kpop + zodiac signs: nugu boy groups edition

ARIES / They are independent, courageous, dynamic and full of energy. Rushing forward without fear, they won’t hold onto the past. Filled with enthusiasm and passion, an Aries is a true leader. They won’t give up without a fight but their stubbornness can be their most difficult trait.

anonymous asked:

Can you tell me more about de Kalb and his relationship with Lafayette?

Johann de Kalb was a Bavarian-born veteran of the French army during the Seven Years War. He was introduced to the idea of joining the American cause by the Comte de Broglie…the somewhat questionable man who began grooming Lafayette for the same enterprise. Like Lafayette, de Kalb was told by Silas Deane that he would become a major-general in the Continental Army upon arrival in the colonies. Johann immediately started looking for about  officers to join him on his trip to America…and he found one of the most enthusiastic specimens he could’ve hope for. 

Lafayette was already making plans to go to America when introduced to Johann de Kalb. Together, the two began to conspire (–literally daily…these two met up almost every day for an entire month–) a way to get Lafayette a commission in the Continental Army. It was through de Kalb that Lafayette met Silas Deane and with de Kalb’s persuasion that Deane eventually granted Laf the rank of major-general. Johann, however, was under the impression that Lafayette had his family’s complete consent to do so…a fact that Lafayette assured him was the case. It wasn’t. Thinking that he could still get the permission of the French ministers and his father-in-law, Lafayette acted on that assumption and was proven very wrong when he finally attempted to breach the subject with them. As de Kalb went off to locate a ship, Lafayette scrambled to get someone to consent to his leaving. He was ultimately unsuccessful.

De Kalb was all set to sail without Lafayette, but France’s ministry pulled permission at the last minute, wishing to appear neutral to the conflict. This forced the ‘baron’ to return to Paris. The initial party of hopefuls disbanded, but Lafayette and de Kalb were determined to try again. It was decided that Laf would buy a ship to avoid further unnecessary complications and, after a few weeks in London, Johann sent him word that they were ready to get underway. Lafayette raced back to France, made his excuses and wrote his farewell letters, and climbed aboard the ‘Victoire’ (the ‘Victory’) to set sail for America.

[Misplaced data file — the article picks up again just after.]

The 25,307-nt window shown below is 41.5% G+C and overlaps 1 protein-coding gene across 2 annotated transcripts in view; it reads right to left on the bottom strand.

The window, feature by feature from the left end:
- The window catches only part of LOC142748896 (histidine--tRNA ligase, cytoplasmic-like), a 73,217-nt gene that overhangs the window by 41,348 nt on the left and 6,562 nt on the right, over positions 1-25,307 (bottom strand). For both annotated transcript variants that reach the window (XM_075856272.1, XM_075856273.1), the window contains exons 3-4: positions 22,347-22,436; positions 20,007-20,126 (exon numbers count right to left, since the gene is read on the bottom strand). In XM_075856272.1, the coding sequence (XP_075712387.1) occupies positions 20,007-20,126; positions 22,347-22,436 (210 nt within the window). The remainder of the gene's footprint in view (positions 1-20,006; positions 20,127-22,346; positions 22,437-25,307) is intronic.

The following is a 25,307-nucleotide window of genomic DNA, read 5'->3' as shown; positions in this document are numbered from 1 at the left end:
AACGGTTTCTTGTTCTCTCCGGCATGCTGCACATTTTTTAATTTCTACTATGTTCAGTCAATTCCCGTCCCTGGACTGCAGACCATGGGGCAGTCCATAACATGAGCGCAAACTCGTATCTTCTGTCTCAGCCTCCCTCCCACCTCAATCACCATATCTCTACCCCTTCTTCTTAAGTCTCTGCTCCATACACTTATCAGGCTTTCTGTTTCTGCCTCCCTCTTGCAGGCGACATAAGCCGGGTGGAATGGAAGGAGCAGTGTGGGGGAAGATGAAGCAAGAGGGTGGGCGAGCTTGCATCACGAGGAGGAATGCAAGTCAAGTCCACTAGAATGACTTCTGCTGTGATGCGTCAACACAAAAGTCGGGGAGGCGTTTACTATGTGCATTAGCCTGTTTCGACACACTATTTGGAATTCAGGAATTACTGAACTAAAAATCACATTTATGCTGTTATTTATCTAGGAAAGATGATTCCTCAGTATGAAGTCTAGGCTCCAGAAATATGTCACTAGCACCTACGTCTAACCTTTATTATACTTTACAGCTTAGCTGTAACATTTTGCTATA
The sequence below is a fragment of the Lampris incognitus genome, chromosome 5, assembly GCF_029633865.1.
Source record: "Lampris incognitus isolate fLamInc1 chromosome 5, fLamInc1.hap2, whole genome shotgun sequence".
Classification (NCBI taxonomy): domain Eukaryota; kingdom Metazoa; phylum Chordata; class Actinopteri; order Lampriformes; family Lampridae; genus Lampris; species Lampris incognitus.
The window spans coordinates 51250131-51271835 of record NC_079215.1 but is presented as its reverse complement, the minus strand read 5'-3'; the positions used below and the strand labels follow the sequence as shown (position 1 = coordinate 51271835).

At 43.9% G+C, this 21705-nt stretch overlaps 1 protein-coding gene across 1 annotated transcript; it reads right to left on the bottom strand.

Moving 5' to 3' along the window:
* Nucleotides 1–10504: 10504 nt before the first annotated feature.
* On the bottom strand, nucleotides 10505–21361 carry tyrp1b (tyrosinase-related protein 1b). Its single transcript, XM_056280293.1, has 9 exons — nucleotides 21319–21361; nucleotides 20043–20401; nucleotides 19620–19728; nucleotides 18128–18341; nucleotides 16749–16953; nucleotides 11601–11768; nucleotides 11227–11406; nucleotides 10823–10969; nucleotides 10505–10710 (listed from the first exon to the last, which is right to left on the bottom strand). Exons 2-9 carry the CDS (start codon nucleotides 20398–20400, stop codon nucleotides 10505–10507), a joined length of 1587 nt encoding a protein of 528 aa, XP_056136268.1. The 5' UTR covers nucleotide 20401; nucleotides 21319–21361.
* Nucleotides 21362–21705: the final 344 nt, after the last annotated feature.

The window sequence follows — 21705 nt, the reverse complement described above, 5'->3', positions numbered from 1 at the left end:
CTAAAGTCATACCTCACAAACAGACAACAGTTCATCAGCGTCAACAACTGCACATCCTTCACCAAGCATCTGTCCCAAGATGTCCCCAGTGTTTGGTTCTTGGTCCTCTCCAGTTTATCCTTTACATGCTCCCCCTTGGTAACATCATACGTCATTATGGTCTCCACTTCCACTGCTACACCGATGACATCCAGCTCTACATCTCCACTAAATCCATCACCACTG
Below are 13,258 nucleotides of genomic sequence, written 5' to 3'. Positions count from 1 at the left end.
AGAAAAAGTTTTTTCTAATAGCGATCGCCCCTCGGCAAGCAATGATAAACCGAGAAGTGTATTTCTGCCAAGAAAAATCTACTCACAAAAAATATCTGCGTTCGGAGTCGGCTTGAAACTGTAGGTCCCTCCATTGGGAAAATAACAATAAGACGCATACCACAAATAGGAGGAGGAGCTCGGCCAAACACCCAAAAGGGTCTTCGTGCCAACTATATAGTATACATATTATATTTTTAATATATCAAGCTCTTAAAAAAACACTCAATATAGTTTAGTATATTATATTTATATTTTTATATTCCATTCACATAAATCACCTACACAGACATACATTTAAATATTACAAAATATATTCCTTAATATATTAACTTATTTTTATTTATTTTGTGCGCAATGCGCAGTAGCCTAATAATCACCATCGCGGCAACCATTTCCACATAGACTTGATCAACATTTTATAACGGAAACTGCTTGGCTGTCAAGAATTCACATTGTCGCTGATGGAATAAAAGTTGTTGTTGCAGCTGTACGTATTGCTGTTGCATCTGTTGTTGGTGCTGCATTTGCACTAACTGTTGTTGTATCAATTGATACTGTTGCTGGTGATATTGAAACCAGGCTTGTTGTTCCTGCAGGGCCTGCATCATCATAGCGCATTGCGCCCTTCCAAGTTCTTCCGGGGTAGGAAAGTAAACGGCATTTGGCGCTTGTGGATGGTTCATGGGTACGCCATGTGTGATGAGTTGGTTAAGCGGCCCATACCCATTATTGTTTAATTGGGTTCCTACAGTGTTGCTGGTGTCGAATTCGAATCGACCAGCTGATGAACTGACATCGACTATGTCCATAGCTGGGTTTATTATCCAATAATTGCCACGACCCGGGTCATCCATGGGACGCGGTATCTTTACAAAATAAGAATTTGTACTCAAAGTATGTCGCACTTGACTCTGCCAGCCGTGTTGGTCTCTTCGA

There were a few other complications, but eventually the group reached land. De Kalb wrote about the seasickness of the younger men, including Lafayette, in an amused tone in letters to home. Once on land, however, the group finally (and hilariously, but that’s another post) made it to Congress…where they were quickly denied the commissions Silas Deane promised them. After some negotiations and concessions, Lafayette was accepted as a major-general in the army, but the ‘baron’ and the other officers that had arrived with them remained in limbo. The Marquis began pulling some strings, and six days before being wounded at the Battle of Brandywine, Lafayette secured de Kalb’s position as a major-general.

The two had a good relationship and Lafayette greatly admired the ‘baron’. Based on Johann’s tone in his writings, the older man viewed Lafayette as a young man full of ideas bigger than he was and often wrote in a somewhat endearing, somewhat sarcastic way about the young French nobleman. De Kalb was often frustrated by the lack of seniority he received during the American campaign, but he was a brave man and was mourned by the Marquis and countless others when he was killed at Camden, August 19, 1780. His horse had been killed under him and when he stood, Johann was hit with three musket balls. The British then fell upon his position and by the end, eight stab wounds via bayonet finally took him. 

Johann de Kalb had this to say about Lafayette: 

On the whole, I have annoyances to bear, of which you can hardly form a conception. One of them is the mutual jealousy of almost all the French officers, particularly against those of higher rank than the rest. These people think of nothing but their incessant intrigues and backbitings. They hate each other like the bitterest enemies, and endeavor to injure each other wherever an opportunity offers. I have given up their society, and very seldom see them. La Fayette is the sole exception; I always meet him with the same cordiality and the same pleasure. He is an excellent young man, and we are good friends… La Fayette is much liked, he is on the best of terms with Washington.